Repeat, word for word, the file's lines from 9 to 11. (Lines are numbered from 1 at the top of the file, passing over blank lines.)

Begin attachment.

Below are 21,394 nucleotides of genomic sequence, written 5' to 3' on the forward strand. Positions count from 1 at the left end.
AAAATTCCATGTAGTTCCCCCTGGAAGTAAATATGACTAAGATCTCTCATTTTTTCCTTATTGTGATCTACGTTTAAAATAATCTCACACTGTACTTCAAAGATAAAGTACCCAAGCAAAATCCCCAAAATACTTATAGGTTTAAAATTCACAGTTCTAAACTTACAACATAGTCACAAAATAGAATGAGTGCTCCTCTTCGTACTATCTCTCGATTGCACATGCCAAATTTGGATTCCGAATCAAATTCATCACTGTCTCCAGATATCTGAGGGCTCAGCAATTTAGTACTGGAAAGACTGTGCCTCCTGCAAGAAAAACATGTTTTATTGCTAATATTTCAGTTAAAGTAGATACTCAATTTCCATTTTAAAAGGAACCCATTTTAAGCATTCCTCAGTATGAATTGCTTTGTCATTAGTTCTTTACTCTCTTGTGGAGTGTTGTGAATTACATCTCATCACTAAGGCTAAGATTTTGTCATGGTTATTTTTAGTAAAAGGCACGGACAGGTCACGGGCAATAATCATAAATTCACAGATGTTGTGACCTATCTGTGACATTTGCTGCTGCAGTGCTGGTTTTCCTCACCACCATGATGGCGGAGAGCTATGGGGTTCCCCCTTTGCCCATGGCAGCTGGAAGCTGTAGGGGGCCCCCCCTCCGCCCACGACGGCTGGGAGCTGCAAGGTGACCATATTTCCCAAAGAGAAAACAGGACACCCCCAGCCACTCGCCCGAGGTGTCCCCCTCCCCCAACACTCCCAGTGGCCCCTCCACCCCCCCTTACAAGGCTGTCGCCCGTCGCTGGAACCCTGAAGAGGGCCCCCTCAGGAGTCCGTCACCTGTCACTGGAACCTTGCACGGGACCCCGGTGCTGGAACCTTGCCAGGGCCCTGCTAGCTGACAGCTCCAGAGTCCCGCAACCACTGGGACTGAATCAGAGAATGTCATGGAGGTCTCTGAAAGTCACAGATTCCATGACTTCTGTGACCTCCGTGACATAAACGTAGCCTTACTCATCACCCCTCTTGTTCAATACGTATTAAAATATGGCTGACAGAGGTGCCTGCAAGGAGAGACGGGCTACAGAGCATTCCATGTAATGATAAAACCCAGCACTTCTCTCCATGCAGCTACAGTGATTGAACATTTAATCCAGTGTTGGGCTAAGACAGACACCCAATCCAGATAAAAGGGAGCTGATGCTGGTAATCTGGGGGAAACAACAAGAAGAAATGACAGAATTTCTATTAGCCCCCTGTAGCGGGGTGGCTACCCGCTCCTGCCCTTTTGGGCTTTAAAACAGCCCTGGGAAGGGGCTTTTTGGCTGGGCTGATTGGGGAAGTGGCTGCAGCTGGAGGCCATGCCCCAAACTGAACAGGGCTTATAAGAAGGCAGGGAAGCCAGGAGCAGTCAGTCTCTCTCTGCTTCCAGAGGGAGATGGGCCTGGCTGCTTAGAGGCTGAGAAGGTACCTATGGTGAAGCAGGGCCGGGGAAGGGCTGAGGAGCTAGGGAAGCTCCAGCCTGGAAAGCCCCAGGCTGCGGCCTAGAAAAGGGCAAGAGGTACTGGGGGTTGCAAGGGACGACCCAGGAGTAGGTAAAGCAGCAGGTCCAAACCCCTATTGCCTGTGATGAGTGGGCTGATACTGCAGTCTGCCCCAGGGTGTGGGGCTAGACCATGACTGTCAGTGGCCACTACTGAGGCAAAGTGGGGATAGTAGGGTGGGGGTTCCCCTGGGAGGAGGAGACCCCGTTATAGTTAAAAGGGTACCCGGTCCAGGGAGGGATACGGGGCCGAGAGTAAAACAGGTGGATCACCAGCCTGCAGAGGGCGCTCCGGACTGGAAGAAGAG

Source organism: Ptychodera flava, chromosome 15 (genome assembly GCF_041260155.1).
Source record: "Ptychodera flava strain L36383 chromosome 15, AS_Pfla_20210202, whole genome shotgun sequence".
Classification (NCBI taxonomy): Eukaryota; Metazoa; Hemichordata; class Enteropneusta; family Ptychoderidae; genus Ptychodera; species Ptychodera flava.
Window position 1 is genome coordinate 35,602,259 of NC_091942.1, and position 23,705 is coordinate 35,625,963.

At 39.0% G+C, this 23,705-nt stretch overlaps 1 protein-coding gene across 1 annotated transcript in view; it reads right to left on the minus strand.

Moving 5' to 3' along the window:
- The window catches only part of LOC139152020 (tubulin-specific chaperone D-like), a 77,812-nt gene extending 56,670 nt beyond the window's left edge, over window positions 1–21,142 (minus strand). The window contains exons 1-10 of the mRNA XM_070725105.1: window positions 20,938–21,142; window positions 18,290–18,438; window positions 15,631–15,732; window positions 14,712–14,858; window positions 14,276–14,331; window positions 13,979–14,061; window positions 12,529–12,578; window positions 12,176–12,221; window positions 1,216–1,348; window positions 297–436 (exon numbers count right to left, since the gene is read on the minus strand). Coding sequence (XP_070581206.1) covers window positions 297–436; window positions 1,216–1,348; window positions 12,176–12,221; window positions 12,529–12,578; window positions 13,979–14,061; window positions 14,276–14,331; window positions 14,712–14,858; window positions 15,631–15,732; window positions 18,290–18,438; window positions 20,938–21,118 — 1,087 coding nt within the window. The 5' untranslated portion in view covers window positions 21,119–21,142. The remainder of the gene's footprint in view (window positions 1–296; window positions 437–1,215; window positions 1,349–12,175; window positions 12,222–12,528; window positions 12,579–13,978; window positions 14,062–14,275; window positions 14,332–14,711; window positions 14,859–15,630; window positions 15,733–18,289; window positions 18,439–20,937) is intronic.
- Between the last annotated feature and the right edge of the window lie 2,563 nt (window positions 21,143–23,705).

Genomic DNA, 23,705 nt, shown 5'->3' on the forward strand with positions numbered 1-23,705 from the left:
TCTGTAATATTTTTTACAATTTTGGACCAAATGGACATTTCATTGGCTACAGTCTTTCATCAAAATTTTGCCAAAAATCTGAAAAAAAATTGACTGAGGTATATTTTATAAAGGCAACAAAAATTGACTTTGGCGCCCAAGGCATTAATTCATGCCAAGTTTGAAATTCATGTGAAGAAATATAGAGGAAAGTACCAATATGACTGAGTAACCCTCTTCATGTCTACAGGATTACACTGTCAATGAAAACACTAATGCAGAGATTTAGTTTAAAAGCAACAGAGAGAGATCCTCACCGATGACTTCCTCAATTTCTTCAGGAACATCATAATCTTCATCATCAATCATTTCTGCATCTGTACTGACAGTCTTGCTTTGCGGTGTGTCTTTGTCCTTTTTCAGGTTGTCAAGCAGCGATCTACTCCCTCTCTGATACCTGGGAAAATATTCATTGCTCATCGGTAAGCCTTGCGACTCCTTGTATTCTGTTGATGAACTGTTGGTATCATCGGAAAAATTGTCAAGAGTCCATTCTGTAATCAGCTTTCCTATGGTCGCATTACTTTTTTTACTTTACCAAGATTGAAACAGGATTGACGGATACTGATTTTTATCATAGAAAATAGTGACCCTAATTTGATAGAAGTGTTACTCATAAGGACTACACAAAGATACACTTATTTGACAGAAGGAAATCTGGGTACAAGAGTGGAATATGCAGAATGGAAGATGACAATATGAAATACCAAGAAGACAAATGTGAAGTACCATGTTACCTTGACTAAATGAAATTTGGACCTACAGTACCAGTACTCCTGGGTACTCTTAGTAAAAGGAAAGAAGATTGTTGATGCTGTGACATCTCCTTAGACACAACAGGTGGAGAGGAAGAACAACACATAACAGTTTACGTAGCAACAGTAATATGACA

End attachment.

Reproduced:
- The window catches only part of LOC139152020 (tubulin-specific chaperone D-like), a 77,812-nt gene extending 56,670 nt beyond the window's left edge, over window positions 1–21,142 (minus strand). The window contains exons 1-10 of the mRNA XM_070725105.1: window positions 20,938–21,142; window positions 18,290–18,438; window positions 15,631–15,732; window positions 14,712–14,858; window positions 14,276–14,331; window positions 13,979–14,061; window positions 12,529–12,578; window positions 12,176–12,221; window positions 1,216–1,348; window positions 297–436 (exon numbers count right to left, since the gene is read on the minus strand). Coding sequence (XP_070581206.1) covers window positions 297–436; window positions 1,216–1,348; window positions 12,176–12,221; window positions 12,529–12,578; window positions 13,979–14,061; window positions 14,276–14,331; window positions 14,712–14,858; window positions 15,631–15,732; window positions 18,290–18,438; window positions 20,938–21,118 — 1,087 coding nt within the window. The 5' untranslated portion in view covers window positions 21,119–21,142. The remainder of the gene's footprint in view (window positions 1–296; window positions 437–1,215; window positions 1,349–12,175; window positions 12,222–12,528; window positions 12,579–13,978; window positions 14,062–14,275; window positions 14,332–14,711; window positions 14,859–15,630; window positions 15,733–18,289; window positions 18,439–20,937) is intronic.
- Between the last annotated feature and the right edge of the window lie 2,563 nt (window positions 21,143–23,705).

Genomic DNA, 23,705 nt, shown 5'->3' on the forward strand with positions numbered 1-23,705 from the left: